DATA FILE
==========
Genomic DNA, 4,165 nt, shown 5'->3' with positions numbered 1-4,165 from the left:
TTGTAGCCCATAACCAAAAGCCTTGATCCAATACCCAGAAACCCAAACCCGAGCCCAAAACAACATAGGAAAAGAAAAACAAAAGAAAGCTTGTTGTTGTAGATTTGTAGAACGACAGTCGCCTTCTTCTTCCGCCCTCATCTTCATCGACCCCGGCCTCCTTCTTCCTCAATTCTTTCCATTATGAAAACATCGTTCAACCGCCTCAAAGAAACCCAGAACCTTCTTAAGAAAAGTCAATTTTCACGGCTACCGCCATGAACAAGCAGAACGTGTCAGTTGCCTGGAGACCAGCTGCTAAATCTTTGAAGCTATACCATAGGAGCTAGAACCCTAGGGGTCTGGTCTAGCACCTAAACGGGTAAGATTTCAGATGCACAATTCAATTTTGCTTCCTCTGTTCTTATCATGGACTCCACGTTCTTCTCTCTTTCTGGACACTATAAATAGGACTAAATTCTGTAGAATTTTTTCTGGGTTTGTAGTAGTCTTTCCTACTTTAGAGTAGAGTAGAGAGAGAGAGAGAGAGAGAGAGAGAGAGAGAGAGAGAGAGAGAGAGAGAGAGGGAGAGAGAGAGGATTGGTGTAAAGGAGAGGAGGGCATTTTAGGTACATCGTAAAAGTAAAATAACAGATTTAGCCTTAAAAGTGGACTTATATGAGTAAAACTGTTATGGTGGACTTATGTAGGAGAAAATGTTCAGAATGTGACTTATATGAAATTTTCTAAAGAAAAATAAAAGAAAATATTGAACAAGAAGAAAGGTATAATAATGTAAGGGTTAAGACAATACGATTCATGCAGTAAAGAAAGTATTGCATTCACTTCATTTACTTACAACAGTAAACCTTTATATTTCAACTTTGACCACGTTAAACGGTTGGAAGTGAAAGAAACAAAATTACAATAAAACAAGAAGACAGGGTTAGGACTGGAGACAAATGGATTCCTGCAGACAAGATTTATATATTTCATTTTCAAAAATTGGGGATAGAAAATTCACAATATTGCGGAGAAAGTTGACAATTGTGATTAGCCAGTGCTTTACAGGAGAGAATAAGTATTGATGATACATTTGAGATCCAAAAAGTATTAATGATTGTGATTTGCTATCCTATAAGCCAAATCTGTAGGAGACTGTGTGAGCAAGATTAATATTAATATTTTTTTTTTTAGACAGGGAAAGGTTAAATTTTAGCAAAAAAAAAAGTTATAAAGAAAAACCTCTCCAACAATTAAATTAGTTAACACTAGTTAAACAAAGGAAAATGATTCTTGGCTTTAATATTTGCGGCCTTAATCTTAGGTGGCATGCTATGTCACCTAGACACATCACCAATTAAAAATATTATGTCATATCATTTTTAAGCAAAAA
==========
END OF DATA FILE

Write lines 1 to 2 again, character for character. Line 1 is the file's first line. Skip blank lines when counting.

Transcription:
Genomic DNA, 4,165 nt, shown 5'->3' with positions numbered 1-4,165 from the left:
TTGTAGCCCATAACCAAAAGCCTTGATCCAATACCCAGAAACCCAAACCCGAGCCCAAAACAACATAGGAAAAGAAAAACAAAAGAAAGCTTGTTGTTGTAGATTTGTAGAACGACAGTCGCCTTCTTCTTCCGCCCTCATCTTCATCGACCCCGGCCTCCTTCTTCCTCAATTCTTTCCATTATGAAAACATCGTTCAACCGCCTCAAAGAAACCCAGAACCTTCTTAAGAAAAGTCAATTTTCACGGCTACCGCCATGAACAAGCAGAACGTGTCAGTTGCCTGGAGACCAGCTGCTAAATCTTTGAAGCTATACCATAGGAGCTAGAACCCTAGGGGTCTGGTCTAGCACCTAAACGGGTAAGATTTCAGATGCACAATTCAATTTTGCTTCCTCTGTTCTTATCATGGACTCCACGTTCTTCTCTCTTTCTGGACACTATAAATAGGACTAAATTCTGTAGAATTTTTTCTGGGTTTGTAGTAGTCTTTCCTACTTTAGAGTAGAGTAGAGAGAGAGAGAGAGAGAGAGAGAGAGAGAGAGAGAGAGAGAGAGAGAGAGAGGGAGAGAGAGAGGATTGGTGTAAAGGAGAGGAGGGCATTTTAGGTACATCGTAAAAGTAAAATAACAGATTTAGCCTTAAAAGTGGACTTATATGAGTAAAACTGTTATGGTGGACTTATGTAGGAGAAAATGTTCAGAATGTGACTTATATGAAATTTTCTAAAGAAAAATAAAAGAAAATATTGAACAAGAAGAAAGGTATAATAATGTAAGGGTTAAGACAATACGATTCATGCAGTAAAGAAAGTATTGCATTCACTTCATTTACTTACAACAGTAAACCTTTATATTTCAACTTTGACCACGTTAAACGGTTGGAAGTGAAAGAAACAAAATTACAATAAAACAAGAAGACAGGGTTAGGACTGGAGACAAATGGATTCCTGCAGACAAGATTTATATATTTCATTTTCAAAAATTGGGGATAGAAAATTCACAATATTGCGGAGAAAGTTGACAATTGTGATTAGCCAGTGCTTTACAGGAGAGAATAAGTATTGATGATACATTTGAGATCCAAAAAGTATTAATGATTGTGATTTGCTATCCTATAAGCCAAATCTGTAGGAGACTGTGTGAGCAAGATTAATATTAATATTTTTTTTTTTAGACAGGGAAAGGTTAAATTTTAGCAAAAAAAAAAGTTATAAAGAAAAACCTCTCCAACAATTAAATTAGTTAACACTAGTTAAACAAAGGAAAATGATTCTTGGCTTTAATATTTGCGGCCTTAATCTTAGGTGGCATGCTATGTCACCTAGACACATCACCAATTAAAAATATTATGTCATATCATTTTTAAGCAAAAA